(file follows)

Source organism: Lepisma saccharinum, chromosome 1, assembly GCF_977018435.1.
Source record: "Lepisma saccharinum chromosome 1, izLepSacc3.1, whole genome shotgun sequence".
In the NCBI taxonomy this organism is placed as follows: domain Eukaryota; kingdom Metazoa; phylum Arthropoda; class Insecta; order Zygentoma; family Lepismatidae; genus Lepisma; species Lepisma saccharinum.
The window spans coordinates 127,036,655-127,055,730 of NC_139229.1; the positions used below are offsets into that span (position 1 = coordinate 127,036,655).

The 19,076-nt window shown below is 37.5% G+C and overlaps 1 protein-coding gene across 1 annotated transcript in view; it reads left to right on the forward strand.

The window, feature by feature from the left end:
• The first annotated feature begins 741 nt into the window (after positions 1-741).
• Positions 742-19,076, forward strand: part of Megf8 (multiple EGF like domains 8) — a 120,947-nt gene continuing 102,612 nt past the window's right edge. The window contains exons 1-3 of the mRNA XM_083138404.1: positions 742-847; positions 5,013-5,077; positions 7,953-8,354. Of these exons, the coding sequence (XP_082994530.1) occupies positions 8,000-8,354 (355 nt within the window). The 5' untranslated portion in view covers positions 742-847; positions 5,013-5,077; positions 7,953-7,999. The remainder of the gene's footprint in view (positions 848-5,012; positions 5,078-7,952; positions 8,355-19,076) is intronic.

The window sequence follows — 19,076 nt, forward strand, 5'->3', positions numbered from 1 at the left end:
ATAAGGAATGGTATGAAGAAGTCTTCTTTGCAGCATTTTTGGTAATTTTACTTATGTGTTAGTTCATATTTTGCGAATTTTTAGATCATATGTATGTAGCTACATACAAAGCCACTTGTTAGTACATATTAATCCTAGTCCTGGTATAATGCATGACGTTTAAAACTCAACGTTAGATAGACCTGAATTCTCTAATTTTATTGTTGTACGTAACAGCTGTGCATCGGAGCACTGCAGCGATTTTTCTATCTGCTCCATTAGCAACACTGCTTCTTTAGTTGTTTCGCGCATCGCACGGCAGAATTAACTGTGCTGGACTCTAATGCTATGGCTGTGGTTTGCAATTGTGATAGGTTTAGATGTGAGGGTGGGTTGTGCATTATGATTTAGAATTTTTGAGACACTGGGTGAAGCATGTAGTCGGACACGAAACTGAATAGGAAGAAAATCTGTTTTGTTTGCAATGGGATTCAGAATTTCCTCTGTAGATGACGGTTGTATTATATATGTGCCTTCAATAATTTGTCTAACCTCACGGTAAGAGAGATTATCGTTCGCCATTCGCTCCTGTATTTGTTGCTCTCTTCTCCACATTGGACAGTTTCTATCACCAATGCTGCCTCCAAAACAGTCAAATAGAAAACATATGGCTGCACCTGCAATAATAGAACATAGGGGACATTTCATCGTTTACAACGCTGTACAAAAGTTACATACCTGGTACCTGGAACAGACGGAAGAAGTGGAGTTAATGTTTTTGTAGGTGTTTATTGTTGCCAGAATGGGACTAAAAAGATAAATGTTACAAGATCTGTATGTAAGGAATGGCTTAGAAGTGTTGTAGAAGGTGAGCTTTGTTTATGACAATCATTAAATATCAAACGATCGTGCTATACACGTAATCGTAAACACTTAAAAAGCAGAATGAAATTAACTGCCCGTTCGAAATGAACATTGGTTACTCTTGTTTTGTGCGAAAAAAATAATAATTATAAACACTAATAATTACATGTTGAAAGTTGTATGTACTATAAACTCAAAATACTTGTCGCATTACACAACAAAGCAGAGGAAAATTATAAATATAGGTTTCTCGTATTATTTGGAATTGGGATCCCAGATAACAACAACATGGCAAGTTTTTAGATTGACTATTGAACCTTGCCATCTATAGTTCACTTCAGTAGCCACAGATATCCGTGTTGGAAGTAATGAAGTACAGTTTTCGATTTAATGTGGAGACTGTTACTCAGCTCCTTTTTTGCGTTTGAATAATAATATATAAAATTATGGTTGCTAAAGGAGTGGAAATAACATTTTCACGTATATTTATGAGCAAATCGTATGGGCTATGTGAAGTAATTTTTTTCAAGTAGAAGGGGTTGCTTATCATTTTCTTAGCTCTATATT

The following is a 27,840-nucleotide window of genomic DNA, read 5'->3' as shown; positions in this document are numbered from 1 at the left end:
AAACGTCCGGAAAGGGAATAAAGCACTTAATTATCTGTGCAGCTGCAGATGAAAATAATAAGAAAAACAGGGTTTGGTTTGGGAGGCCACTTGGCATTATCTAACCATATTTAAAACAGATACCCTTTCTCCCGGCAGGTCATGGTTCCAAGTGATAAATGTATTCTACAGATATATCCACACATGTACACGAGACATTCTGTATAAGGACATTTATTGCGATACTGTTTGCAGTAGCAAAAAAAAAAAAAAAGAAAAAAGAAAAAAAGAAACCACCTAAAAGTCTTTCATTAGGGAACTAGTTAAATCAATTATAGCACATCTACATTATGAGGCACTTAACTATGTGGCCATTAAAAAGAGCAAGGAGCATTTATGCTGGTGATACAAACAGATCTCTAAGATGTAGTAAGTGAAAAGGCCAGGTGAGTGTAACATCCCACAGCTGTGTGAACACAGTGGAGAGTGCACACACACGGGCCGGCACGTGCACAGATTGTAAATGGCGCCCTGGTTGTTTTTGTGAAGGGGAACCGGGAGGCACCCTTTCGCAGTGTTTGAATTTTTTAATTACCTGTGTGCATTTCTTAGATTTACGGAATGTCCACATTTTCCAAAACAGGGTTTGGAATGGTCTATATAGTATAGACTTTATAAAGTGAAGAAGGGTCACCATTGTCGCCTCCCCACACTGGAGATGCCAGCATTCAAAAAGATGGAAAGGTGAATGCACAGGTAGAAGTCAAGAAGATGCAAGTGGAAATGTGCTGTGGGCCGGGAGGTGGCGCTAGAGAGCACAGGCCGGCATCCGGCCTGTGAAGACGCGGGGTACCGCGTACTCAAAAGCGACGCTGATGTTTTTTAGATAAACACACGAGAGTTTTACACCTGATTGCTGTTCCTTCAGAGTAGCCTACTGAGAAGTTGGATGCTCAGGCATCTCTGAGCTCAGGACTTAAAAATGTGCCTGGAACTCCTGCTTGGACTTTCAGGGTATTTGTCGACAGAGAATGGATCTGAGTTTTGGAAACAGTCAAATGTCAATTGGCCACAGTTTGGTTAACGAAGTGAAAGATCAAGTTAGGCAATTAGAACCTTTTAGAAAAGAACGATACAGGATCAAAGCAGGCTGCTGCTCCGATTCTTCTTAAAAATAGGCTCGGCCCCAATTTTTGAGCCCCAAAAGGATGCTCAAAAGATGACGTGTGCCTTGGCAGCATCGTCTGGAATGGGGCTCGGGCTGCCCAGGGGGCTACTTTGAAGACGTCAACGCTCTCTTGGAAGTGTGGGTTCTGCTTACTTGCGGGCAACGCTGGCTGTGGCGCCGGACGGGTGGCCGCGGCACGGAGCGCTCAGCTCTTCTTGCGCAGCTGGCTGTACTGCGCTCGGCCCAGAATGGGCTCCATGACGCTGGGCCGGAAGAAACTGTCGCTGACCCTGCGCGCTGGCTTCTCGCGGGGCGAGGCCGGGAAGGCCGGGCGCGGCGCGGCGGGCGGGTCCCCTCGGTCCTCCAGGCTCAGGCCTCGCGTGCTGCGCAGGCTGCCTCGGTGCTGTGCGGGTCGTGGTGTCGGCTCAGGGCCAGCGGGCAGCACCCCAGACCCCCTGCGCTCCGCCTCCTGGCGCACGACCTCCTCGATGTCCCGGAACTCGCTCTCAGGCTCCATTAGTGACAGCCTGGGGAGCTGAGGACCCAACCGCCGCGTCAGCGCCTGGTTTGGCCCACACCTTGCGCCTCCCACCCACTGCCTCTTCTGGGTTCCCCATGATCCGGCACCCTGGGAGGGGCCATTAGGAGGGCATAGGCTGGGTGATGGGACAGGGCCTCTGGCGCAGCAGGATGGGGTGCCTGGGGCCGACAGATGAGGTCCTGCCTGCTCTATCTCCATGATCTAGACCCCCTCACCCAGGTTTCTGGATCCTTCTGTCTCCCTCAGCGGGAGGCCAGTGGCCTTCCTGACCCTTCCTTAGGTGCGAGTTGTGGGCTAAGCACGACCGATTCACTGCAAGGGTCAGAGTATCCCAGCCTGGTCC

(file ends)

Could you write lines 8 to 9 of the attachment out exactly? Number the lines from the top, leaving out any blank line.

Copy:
• Positions 742-19,076, forward strand: part of Megf8 (multiple EGF like domains 8) — a 120,947-nt gene continuing 102,612 nt past the window's right edge. The window contains exons 1-3 of the mRNA XM_083138404.1: positions 742-847; positions 5,013-5,077; positions 7,953-8,354. Of these exons, the coding sequence (XP_082994530.1) occupies positions 8,000-8,354 (355 nt within the window). The 5' untranslated portion in view covers positions 742-847; positions 5,013-5,077; positions 7,953-7,999. The remainder of the gene's footprint in view (positions 848-5,012; positions 5,078-7,952; positions 8,355-19,076) is intronic.

The window sequence follows — 19,076 nt, forward strand, 5'->3', positions numbered from 1 at the left end: